More than sport, top athletes are in the business of expectations. Living up to them can be every bit as daunting as defeating the competitors in their path.
On Sunday night at Phoenix Snow Park in her second Olympics, Justine Dufour-Lapointe met both challenges. She found satisfaction in her performance, and by beating all but one rival, delivered for herself, her family, and her country, an Olympic silver medal in women’s moguls at PyeongChang 2018.
“I thought I did not miss a thing,” Dufour-Lapointe said after capturing her second Olympic medal, following the gold earned at this event in Sochi.
“That was, for me, the only thing that I was proud of. I crossed that finish line knowing that no matter what happened next, this was it. This was the best run I could put down at the right moment and now it’s the judges’ decision.”
Four years ago in Sochi, the family Dufour-Lapointe became a household name for Canadians. With older sisters Maxime and Chloé in the competition, Justine was the youngster who seemed to know no limits. That attitude propelled her to the top of the Olympic podium with Chloé taking second spot creating an iconic Canadian podium moment.
Today Justine may be the only Dufour-Lapointe on the Olympic podium, but for her it holds additional significance due of the difficulties faced in returning to this stage.
“Yes, because it meant so much more,” Dufour-Lapointe said when asked if the silver in Korea was as sweet as her Russian gold. “So much more hard work, and yes it does make more sense right now. when I was up there, I was just thinking, this is it, this is my last run, my moment and I want to control it and decide what to do, despite everyone, all the world watching me now. It’s only me who decides what happens next.”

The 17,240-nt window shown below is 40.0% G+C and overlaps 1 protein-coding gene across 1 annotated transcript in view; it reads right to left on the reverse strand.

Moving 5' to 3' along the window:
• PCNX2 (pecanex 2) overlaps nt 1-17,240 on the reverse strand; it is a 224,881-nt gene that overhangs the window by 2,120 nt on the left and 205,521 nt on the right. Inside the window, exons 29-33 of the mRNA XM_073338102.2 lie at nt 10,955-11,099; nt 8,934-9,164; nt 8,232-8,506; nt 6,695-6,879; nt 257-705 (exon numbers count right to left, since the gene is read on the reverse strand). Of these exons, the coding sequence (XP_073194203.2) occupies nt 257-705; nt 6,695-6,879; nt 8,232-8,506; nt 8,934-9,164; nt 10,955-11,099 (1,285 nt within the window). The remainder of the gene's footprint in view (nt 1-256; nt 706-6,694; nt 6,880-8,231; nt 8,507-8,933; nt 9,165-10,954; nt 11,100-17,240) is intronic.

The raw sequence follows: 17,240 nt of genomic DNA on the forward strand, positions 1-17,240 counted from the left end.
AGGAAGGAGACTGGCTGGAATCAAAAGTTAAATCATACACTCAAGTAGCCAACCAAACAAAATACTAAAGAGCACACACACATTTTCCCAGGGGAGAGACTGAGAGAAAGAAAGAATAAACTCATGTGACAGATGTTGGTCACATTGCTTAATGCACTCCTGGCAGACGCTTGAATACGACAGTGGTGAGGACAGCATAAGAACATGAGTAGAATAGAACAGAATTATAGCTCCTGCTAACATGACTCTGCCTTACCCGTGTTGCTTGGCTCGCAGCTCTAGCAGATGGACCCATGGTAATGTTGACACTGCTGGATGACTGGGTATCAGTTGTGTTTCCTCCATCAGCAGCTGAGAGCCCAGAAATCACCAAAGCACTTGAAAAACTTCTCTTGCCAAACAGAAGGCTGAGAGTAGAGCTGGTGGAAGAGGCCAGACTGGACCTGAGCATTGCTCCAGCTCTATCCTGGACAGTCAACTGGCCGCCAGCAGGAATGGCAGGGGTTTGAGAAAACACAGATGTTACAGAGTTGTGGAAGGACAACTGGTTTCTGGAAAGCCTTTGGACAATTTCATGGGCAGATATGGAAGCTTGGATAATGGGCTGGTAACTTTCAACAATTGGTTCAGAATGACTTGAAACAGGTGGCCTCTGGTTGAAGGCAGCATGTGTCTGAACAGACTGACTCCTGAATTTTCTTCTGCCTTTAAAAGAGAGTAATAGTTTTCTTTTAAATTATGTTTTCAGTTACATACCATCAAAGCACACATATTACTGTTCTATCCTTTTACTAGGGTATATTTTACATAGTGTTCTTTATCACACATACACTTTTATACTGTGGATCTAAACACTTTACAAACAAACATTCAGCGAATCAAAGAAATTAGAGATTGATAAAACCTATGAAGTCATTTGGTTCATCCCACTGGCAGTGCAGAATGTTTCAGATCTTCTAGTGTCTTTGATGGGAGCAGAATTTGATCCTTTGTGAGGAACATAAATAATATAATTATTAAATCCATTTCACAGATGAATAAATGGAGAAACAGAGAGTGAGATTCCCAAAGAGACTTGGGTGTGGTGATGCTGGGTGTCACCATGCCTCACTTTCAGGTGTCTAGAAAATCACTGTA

In between the two medals there were mental and physical challenges, a frightening family illness, the pressure to maintain form while satisfying sponsors, all in the midst of traveling around the world to compete by living out of a suitcase. Dufour-Lapointe, now 23, has learned a lot about how to handle adversity since topping the Olympic podium as a teenager.
“I feel so different than I was in Sochi. In Sochi I was completely a kid, enjoying this life, not knowing what’s going on around. But today… I know what to do, to focus on myself, my skiing, my line, my moment, and that’s all. Because if not, I won’t be proud of me.”
She said she knew from the minute she woke up on Sunday that there was going to be a point that she had to make it count. In the three-stage final, she topped the table after her opening run advancing to the next round, and then again fourth to reach the super final. Unfortunately, sister Chloé didn’t follow her through the stages this time, bowing out after the opener.
Her consistency throughout the evening resulted in outstanding execution in the moment that mattered most. Dufour-Lapointe put down a third run score of 78.56, that was only slightly bettered by Perrine Lafont of France (78.65), while Yulia Galysheva (77.40) of Kazakhstan took bronze.
She may have been the only Dufour-Lapointe at the top of the hill in the final moments at these Olympics, but the family that Canada fell in love with four years ago was waiting to wrap their arms around her at the bottom of the hill no matter what. After a tumultuous couple of years, that’s the biggest prize now for the more mature, seasoned Dufour-Lapointe, despite being an Olympic double medallist.
“My parents are here which is the thing that I’m most happy for. It’s having happy, healthy parents, happy, healthy family around me. It’s the only thing that counts at the end of the day.”